The Reasoning Behind My Love Of Riesling
Riesling has become one of my favourite varietals and there are many reasons for my love of Riesling. Its’ versatility, food friendliness, finesse and complexity are among them. As well as the fact I have just grown to enjoy it as a go-to sipping wine for any occassion. It is also one of the most misunderstood varietals for not all Rieslings are “sweet”. Riesling can range from dry to very sweet like Eiswein.
Riesling also happens to be one of the most mis-pronounced varietals (Correctly pronounced REECE-LING or REES-LING).
As one of the worlds most versatatile grapes, Riesling has been recognized as a top quality varietal since the 16th century and is considered by many experts to be the finest white grape in the world. Riesling, being native to Germany, has been extensively planted throughout the Mosel and Rhine since the late Middle Ages and even earlier since the first records using the word Riesling date back to 1435. In modern times it is now grown all over the world. The best examples coming from cooler regions such as Germany, Alsace, Washington State, Australia, California and Ontario.
An interesting aspect is its’ slow ripening. The Riesling grape has the ability to retain its acidity while achieving high sugar levels. This lends to the wines considerable ageing potential as well the balancing of sweetness with acidity. Sweetness without acidity equals a ‘syrupy’ or ‘honeyed’ effect. Its’ acidity is also an important component when it comes to food pairings. Whether it is a dry or sweeter version, it is a constant palate cleanser making each bite of food taste like the first bite. It is said to be second only to Champagne in this regard. Also, Rieslings tend to be lower in alcohol (often 10-11%) meaning it won’t overwhelm the dish.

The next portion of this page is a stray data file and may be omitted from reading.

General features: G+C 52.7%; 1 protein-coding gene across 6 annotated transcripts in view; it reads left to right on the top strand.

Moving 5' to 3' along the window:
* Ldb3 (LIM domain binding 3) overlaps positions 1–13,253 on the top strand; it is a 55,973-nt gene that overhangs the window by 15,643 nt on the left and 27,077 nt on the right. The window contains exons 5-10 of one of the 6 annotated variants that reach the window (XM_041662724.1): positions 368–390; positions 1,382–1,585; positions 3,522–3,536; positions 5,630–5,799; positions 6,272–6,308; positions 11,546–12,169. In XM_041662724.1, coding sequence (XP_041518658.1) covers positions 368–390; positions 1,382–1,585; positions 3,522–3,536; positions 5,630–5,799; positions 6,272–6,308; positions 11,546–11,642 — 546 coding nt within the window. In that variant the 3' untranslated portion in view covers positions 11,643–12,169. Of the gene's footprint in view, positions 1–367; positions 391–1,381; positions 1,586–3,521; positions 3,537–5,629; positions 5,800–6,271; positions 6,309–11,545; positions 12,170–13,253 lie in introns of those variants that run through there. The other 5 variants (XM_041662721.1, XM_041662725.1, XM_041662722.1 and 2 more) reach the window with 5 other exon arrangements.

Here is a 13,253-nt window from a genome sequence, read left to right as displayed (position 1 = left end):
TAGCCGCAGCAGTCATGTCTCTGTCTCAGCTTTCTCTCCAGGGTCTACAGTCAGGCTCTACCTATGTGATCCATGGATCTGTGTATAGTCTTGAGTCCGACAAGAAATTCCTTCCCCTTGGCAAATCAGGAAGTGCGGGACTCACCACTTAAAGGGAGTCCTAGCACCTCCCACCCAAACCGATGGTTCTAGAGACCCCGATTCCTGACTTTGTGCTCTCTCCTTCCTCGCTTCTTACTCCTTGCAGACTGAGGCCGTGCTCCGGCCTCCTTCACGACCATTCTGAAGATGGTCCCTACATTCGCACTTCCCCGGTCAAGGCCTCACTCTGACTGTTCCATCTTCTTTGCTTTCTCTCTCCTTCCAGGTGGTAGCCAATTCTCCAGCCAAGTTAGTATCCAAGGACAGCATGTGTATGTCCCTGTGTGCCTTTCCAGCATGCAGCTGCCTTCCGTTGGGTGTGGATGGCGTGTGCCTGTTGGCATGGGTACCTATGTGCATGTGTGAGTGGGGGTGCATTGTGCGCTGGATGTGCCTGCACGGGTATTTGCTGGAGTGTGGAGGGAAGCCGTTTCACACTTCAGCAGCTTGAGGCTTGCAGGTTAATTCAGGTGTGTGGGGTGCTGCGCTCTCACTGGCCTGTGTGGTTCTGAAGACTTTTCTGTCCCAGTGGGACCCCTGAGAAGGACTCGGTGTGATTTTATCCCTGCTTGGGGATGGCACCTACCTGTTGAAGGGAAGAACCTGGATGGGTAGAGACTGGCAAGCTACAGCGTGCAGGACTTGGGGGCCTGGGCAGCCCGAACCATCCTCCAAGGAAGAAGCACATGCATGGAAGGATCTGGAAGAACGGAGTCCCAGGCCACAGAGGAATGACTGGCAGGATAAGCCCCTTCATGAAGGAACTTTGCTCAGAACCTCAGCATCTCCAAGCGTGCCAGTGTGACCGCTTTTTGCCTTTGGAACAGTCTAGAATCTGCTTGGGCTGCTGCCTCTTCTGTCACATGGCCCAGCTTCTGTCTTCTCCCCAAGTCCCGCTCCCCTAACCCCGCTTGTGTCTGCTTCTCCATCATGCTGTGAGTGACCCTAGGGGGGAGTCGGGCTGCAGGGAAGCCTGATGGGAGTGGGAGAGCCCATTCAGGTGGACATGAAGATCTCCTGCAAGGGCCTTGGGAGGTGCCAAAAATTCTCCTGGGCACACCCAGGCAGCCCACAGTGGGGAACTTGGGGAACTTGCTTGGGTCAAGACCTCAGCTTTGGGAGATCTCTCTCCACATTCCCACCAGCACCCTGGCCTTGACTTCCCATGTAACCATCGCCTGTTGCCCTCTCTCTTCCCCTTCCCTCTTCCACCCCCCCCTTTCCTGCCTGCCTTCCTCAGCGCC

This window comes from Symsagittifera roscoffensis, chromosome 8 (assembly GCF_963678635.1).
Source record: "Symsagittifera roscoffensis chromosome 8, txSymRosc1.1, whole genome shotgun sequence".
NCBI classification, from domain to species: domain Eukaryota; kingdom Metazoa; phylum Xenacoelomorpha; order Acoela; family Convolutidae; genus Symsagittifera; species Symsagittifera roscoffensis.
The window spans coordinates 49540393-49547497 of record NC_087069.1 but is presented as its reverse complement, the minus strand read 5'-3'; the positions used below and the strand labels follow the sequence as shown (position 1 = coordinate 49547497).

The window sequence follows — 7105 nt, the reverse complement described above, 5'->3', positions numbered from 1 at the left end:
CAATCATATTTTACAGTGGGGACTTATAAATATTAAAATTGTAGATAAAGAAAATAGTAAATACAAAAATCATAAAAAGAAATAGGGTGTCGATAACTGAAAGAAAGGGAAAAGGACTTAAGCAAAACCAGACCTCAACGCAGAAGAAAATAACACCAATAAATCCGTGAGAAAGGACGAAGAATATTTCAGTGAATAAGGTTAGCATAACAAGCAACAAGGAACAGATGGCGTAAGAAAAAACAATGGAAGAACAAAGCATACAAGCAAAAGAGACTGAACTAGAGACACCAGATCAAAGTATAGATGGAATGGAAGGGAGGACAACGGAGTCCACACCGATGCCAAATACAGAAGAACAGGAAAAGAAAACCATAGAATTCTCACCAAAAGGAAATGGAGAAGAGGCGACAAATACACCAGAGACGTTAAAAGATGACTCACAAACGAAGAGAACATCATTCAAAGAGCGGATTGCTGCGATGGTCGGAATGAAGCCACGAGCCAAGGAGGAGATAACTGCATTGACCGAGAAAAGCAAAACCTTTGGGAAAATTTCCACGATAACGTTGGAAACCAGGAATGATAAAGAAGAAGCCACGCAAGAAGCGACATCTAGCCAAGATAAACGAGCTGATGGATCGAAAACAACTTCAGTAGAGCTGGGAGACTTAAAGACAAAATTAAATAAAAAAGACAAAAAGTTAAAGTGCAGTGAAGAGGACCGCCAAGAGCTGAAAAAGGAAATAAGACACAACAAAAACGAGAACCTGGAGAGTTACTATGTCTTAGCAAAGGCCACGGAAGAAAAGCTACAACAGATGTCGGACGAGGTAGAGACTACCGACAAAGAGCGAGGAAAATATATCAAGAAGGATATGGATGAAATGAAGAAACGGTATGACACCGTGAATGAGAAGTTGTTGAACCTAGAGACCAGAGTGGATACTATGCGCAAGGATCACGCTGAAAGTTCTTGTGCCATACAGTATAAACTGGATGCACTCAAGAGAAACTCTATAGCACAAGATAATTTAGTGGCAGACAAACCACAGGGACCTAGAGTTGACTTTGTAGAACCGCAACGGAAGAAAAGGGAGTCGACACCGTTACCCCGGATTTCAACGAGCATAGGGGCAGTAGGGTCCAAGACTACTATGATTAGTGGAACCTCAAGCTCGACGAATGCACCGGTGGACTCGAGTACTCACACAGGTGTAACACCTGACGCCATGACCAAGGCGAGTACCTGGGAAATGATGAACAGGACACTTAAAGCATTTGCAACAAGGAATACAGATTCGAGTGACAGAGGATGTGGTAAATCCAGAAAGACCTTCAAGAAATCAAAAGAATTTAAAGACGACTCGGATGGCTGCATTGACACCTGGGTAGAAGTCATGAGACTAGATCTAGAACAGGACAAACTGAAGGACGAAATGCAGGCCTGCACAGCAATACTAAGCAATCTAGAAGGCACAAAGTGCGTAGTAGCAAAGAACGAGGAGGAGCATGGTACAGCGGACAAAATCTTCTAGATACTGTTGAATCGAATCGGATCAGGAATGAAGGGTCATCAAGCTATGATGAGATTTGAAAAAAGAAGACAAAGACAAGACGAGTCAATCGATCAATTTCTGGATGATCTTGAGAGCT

A uniqueness which I love about this varietal, is that it can be vinified in so many ways. Rieslings can be dry, off dry, semi sweet, sweet or very sweet such as late harvest or Eiswein (ice wine). Typical characteristics of this grape consist of apple, apricot, grapefruit, lemon, lime and even honey. The bouquet or nose can be floral and is often very aromatic. Rieslings are also delicate yet complex, meaning it can have finesse as well as multiple layers of flavours and bouquets.
In general, pair lighter, drier and crispier Rieslings with delicate fish, poultry and even appetizers. Sweeter and fuller Rieslings match well with Asian, Thai, chicken, pork and even Mexican and Mediterrainian. Remember, sweet likes spicy and salty.
Should you have a bottle of Ice Wine kicking around chill it first then try with blue cheese or (if you can’t get blue cheese past your nose), try it with fresh strawberries.
Cheers to Riesling!